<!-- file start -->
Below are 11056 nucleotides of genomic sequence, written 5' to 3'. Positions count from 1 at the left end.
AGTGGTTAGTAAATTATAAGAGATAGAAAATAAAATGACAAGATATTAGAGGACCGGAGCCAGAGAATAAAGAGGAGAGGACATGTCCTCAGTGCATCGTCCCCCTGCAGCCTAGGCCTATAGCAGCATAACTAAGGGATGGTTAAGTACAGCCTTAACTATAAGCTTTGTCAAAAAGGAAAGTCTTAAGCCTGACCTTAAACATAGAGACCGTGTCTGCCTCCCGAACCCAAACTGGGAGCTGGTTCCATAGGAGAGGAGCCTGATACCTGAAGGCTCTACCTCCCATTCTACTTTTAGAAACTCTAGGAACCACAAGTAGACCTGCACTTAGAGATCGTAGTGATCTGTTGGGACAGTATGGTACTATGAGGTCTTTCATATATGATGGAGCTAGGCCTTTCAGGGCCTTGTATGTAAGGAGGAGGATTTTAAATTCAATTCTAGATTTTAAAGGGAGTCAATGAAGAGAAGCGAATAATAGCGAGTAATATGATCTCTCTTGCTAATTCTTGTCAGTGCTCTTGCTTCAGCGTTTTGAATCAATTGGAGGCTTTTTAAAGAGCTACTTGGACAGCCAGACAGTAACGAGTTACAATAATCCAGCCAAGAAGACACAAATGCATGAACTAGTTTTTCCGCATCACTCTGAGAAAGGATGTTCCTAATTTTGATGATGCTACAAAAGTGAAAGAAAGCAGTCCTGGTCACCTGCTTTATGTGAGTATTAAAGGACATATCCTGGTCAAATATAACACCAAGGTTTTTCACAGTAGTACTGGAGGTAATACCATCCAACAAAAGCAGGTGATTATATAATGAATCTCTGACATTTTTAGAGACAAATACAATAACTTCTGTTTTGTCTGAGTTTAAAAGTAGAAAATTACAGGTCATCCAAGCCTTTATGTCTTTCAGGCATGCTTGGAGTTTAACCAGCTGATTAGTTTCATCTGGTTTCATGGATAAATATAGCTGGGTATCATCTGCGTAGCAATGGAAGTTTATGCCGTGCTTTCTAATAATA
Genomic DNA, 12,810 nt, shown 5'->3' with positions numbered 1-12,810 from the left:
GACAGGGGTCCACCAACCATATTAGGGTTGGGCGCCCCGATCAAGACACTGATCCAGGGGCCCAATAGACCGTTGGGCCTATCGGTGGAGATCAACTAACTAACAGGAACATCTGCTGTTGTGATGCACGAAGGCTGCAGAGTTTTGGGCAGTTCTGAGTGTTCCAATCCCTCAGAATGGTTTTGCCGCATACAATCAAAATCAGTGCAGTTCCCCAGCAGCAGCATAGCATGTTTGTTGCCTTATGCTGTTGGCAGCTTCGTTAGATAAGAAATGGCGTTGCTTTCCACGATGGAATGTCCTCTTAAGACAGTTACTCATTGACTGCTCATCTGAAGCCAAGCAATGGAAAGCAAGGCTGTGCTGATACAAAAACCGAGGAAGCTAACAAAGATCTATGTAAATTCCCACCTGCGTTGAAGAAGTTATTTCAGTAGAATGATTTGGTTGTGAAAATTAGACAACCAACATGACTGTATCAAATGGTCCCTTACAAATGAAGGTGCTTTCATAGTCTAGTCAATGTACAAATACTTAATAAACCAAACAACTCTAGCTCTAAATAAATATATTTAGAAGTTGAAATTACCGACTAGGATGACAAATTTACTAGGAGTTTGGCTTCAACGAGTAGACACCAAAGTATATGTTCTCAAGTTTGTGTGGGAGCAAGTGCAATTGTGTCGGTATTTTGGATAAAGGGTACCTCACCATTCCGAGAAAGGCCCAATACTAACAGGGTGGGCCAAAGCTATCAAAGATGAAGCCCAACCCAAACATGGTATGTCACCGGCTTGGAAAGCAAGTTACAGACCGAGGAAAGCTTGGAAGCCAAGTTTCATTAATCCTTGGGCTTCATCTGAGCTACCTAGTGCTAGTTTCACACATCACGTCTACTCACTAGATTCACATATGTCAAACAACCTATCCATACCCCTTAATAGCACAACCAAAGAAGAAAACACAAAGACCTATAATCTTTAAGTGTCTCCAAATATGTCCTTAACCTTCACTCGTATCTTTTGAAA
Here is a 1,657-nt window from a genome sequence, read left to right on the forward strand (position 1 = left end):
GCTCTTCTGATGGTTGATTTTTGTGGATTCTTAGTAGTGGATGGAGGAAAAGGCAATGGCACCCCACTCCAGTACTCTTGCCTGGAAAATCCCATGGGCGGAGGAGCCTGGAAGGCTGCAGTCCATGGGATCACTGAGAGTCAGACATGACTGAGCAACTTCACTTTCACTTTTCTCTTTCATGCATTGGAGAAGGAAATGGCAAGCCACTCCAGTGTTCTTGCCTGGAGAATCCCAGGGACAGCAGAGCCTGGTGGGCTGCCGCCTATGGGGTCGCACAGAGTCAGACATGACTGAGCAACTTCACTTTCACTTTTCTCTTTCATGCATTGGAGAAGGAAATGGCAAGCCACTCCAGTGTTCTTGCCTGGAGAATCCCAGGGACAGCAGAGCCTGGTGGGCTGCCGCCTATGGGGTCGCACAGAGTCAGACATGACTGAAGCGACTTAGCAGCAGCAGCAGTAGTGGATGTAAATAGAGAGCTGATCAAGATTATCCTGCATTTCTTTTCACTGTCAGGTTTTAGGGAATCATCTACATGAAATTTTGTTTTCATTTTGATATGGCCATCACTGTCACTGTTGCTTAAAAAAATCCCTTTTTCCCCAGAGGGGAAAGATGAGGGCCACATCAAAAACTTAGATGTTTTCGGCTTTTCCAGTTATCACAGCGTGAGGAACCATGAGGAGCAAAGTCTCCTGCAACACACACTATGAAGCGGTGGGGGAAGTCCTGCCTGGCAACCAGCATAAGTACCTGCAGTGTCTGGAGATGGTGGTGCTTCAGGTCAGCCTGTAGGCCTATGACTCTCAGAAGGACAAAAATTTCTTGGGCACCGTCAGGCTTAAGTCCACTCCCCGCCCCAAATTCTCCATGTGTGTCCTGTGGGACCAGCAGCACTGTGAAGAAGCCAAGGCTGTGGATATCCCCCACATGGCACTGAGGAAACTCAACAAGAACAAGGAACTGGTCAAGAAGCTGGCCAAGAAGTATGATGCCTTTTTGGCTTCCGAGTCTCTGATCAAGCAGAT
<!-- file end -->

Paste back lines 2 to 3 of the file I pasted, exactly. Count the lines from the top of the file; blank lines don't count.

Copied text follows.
AGTGGTTAGTAAATTATAAGAGATAGAAAATAAAATGACAAGATATTAGAGGACCGGAGCCAGAGAATAAAGAGGAGAGGACATGTCCTCAGTGCATCGTCCCCCTGCAGCCTAGGCCTATAGCAGCATAACTAAGGGATGGTTAAGTACAGCCTTAACTATAAGCTTTGTCAAAAAGGAAAGTCTTAAGCCTGACCTTAAACATAGAGACCGTGTCTGCCTCCCGAACCCAAACTGGGAGCTGGTTCCATAGGAGAGGAGCCTGATACCTGAAGGCTCTACCTCCCATTCTACTTTTAGAAACTCTAGGAACCACAAGTAGACCTGCACTTAGAGATCGTAGTGATCTGTTGGGACAGTATGGTACTATGAGGTCTTTCATATATGATGGAGCTAGGCCTTTCAGGGCCTTGTATGTAAGGAGGAGGATTTTAAATTCAATTCTAGATTTTAAAGGGAGTCAATGAAGAGAAGCGAATAATAGCGAGTAATATGATCTCTCTTGCTAATTCTTGTCAGTGCTCTTGCTTCAGCGTTTTGAATCAATTGGAGGCTTTTTAAAGAGCTACTTGGACAGCCAGACAGTAACGAGTTACAATAATCCAGCCAAGAAGACACAAATGCATGAACTAGTTTTTCCGCATCACTCTGAGAAAGGATGTTCCTAATTTTGATGATGCTACAAAAGTGAAAGAAAGCAGTCCTGGTCACCTGCTTTATGTGAGTATTAAAGGACATATCCTGGTCAAATATAACACCAAGGTTTTTCACAGTAGTACTGGAGGTAATACCATCCAACAAAAGCAGGTGATTATATAATGAATCTCTGACATTTTTAGAGACAAATACAATAACTTCTGTTTTGTCTGAGTTTAAAAGTAGAAAATTACAGGTCATCCAAGCCTTTATGTCTTTCAGGCATGCTTGGAGTTTAACCAGCTGATTAGTTTCATCTGGTTTCATGGATAAATATAGCTGGGTATCATCTGCGTAGCAATGGAAGTTTATGCCGTGCTTTCTAATAATA
Genomic DNA, 12,810 nt, shown 5'->3' with positions numbered 1-12,810 from the left: